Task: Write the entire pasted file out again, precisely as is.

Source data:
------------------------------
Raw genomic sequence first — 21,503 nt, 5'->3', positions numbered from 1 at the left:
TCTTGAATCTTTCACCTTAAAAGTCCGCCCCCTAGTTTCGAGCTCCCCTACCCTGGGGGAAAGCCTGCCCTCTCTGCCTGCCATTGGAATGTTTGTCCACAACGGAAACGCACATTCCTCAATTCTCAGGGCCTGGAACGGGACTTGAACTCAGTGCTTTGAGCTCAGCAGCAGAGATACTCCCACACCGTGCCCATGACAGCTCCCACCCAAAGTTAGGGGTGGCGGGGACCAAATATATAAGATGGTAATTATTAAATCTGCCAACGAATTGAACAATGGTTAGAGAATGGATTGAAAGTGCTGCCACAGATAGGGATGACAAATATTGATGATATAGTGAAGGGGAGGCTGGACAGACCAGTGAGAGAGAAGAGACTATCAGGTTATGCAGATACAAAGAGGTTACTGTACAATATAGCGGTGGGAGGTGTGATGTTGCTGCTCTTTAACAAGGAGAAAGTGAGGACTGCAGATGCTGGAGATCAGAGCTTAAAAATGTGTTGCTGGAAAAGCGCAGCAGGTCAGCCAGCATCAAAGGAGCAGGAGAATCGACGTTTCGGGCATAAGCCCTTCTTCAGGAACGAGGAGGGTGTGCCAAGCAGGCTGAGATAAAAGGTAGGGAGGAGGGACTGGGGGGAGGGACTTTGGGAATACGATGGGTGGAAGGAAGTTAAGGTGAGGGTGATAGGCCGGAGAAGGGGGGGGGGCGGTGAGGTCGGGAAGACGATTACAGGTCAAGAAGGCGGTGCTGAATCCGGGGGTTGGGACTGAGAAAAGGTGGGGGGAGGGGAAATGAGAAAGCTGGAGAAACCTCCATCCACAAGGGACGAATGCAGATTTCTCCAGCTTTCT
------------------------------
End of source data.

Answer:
Raw genomic sequence first — 21,503 nt, 5'->3', positions numbered from 1 at the left:
TCTTGAATCTTTCACCTTAAAAGTCCGCCCCCTAGTTTCGAGCTCCCCTACCCTGGGGGAAAGCCTGCCCTCTCTGCCTGCCATTGGAATGTTTGTCCACAACGGAAACGCACATTCCTCAATTCTCAGGGCCTGGAACGGGACTTGAACTCAGTGCTTTGAGCTCAGCAGCAGAGATACTCCCACACCGTGCCCATGACAGCTCCCACCCAAAGTTAGGGGTGGCGGGGACCAAATATATAAGATGGTAATTATTAAATCTGCCAACGAATTGAACAATGGTTAGAGAATGGATTGAAAGTGCTGCCACAGATAGGGATGACAAATATTGATGATATAGTGAAGGGGAGGCTGGACAGACCAGTGAGAGAGAAGAGACTATCAGGTTATGCAGATACAAAGAGGTTACTGTACAATATAGCGGTGGGAGGTGTGATGTTGCTGCTCTTTAACAAGGAGAAAGTGAGGACTGCAGATGCTGGAGATCAGAGCTTAAAAATGTGTTGCTGGAAAAGCGCAGCAGGTCAGCCAGCATCAAAGGAGCAGGAGAATCGACGTTTCGGGCATAAGCCCTTCTTCAGGAACGAGGAGGGTGTGCCAAGCAGGCTGAGATAAAAGGTAGGGAGGAGGGACTGGGGGGAGGGACTTTGGGAATACGATGGGTGGAAGGAAGTTAAGGTGAGGGTGATAGGCCGGAGAAGGGGGGGGGGCGGTGAGGTCGGGAAGACGATTACAGGTCAAGAAGGCGGTGCTGAATCCGGGGGTTGGGACTGAGAAAAGGTGGGGGGAGGGGAAATGAGAAAGCTGGAGAAACCTCCATCCACAAGGGACGAATGCAGATTTCTCCAGCTTTCT